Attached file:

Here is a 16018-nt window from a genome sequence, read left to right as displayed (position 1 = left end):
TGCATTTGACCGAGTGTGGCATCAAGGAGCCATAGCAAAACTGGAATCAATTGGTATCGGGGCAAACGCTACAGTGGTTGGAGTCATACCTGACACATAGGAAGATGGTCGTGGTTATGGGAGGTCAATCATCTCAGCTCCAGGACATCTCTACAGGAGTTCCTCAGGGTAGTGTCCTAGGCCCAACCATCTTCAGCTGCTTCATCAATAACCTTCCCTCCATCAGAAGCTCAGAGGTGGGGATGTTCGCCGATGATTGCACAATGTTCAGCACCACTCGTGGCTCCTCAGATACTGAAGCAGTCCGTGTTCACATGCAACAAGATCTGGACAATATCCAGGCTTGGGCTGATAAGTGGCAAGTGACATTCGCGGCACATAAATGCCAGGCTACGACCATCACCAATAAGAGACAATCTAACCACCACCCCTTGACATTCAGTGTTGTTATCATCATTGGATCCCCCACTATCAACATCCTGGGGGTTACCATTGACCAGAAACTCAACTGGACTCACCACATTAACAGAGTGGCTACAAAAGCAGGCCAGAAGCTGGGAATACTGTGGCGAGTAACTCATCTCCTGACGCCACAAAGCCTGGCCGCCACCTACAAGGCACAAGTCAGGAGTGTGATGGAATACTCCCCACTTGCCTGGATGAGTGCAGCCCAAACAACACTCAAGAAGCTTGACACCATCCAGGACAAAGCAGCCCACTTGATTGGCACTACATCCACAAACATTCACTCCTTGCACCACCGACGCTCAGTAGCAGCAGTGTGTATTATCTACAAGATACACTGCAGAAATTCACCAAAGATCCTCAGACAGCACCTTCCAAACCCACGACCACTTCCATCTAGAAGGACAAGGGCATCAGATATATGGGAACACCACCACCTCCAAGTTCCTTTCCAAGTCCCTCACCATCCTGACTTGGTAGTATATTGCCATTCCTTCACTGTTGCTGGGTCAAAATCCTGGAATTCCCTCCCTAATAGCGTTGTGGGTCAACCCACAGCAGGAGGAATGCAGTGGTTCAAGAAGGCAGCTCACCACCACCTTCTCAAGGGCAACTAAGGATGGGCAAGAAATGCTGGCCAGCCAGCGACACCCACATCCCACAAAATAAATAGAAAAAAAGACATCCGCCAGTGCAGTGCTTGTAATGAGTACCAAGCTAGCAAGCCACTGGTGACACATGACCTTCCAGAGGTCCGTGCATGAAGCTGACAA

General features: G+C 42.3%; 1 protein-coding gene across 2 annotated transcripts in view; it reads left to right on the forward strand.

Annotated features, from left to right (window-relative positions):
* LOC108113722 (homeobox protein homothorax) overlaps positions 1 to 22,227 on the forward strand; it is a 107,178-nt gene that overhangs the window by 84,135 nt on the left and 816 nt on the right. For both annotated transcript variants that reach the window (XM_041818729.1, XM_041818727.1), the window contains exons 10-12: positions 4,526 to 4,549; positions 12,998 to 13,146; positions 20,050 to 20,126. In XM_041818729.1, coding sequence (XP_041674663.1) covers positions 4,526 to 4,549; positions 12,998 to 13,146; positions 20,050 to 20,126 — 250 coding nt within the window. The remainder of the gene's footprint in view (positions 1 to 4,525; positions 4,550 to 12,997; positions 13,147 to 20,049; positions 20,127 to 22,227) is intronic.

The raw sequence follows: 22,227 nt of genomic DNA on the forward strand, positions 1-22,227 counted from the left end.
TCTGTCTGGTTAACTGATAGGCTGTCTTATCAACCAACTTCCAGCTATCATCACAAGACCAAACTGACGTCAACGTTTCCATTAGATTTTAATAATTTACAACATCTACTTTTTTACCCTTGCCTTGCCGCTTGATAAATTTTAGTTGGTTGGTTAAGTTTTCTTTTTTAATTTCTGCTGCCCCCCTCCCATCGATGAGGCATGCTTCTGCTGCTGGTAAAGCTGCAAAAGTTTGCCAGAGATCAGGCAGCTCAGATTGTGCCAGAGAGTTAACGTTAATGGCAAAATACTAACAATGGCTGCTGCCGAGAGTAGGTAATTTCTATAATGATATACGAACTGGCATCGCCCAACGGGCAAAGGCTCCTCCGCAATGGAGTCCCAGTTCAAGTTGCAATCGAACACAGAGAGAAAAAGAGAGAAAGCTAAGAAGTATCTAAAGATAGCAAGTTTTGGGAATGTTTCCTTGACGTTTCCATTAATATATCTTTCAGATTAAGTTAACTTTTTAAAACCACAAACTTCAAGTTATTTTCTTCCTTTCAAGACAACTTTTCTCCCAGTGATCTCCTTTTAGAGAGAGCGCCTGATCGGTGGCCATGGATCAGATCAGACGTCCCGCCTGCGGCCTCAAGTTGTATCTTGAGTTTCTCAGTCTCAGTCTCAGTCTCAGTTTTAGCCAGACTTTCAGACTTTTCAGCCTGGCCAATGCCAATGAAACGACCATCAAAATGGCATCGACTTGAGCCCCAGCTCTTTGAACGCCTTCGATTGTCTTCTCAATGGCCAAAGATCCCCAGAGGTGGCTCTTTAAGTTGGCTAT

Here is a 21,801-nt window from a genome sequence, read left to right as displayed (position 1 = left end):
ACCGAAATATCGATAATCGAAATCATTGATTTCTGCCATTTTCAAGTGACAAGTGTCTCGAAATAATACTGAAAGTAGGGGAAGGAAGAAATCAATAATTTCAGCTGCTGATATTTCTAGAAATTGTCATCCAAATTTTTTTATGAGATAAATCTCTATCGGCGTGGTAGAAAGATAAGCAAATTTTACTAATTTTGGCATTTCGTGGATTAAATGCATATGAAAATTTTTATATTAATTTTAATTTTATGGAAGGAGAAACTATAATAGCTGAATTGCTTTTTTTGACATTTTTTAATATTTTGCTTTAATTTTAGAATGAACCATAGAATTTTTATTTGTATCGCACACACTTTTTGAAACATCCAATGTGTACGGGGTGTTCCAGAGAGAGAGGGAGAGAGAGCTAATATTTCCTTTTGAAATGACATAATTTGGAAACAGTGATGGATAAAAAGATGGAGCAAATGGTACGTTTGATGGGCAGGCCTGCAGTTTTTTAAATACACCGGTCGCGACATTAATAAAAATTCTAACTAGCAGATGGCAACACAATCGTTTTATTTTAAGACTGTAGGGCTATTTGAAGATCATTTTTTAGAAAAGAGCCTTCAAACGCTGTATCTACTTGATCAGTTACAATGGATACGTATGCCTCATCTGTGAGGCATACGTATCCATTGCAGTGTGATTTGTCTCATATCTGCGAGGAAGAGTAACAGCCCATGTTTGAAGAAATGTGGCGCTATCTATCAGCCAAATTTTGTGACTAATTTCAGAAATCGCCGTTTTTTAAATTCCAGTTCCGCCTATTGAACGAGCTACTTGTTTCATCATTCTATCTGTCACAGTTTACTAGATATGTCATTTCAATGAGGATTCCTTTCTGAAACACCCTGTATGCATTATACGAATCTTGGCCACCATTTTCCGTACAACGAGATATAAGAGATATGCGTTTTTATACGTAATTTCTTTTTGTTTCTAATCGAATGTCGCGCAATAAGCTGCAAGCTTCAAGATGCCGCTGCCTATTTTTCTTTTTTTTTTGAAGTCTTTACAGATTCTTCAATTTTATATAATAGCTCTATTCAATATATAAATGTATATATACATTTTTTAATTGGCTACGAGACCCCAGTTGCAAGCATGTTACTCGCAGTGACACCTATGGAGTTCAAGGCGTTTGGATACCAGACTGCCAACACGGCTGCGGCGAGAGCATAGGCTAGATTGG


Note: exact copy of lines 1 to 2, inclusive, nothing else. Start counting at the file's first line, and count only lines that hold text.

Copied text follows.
Here is a 16018-nt window from a genome sequence, read left to right as displayed (position 1 = left end):
TGCATTTGACCGAGTGTGGCATCAAGGAGCCATAGCAAAACTGGAATCAATTGGTATCGGGGCAAACGCTACAGTGGTTGGAGTCATACCTGACACATAGGAAGATGGTCGTGGTTATGGGAGGTCAATCATCTCAGCTCCAGGACATCTCTACAGGAGTTCCTCAGGGTAGTGTCCTAGGCCCAACCATCTTCAGCTGCTTCATCAATAACCTTCCCTCCATCAGAAGCTCAGAGGTGGGGATGTTCGCCGATGATTGCACAATGTTCAGCACCACTCGTGGCTCCTCAGATACTGAAGCAGTCCGTGTTCACATGCAACAAGATCTGGACAATATCCAGGCTTGGGCTGATAAGTGGCAAGTGACATTCGCGGCACATAAATGCCAGGCTACGACCATCACCAATAAGAGACAATCTAACCACCACCCCTTGACATTCAGTGTTGTTATCATCATTGGATCCCCCACTATCAACATCCTGGGGGTTACCATTGACCAGAAACTCAACTGGACTCACCACATTAACAGAGTGGCTACAAAAGCAGGCCAGAAGCTGGGAATACTGTGGCGAGTAACTCATCTCCTGACGCCACAAAGCCTGGCCGCCACCTACAAGGCACAAGTCAGGAGTGTGATGGAATACTCCCCACTTGCCTGGATGAGTGCAGCCCAAACAACACTCAAGAAGCTTGACACCATCCAGGACAAAGCAGCCCACTTGATTGGCACTACATCCACAAACATTCACTCCTTGCACCACCGACGCTCAGTAGCAGCAGTGTGTATTATCTACAAGATACACTGCAGAAATTCACCAAAGATCCTCAGACAGCACCTTCCAAACCCACGACCACTTCCATCTAGAAGGACAAGGGCATCAGATATATGGGAACACCACCACCTCCAAGTTCCTTTCCAAGTCCCTCACCATCCTGACTTGGTAGTATATTGCCATTCCTTCACTGTTGCTGGGTCAAAATCCTGGAATTCCCTCCCTAATAGCGTTGTGGGTCAACCCACAGCAGGAGGAATGCAGTGGTTCAAGAAGGCAGCTCACCACCACCTTCTCAAGGGCAACTAAGGATGGGCAAGAAATGCTGGCCAGCCAGCGACACCCACATCCCACAAAATAAATAGAAAAAAAGACATCCGCCAGTGCAGTGCTTGTAATGAGTACCAAGCTAGCAAGCCACTGGTGACACATGACCTTCCAGAGGTCCGTGCATGAAGCTGACAA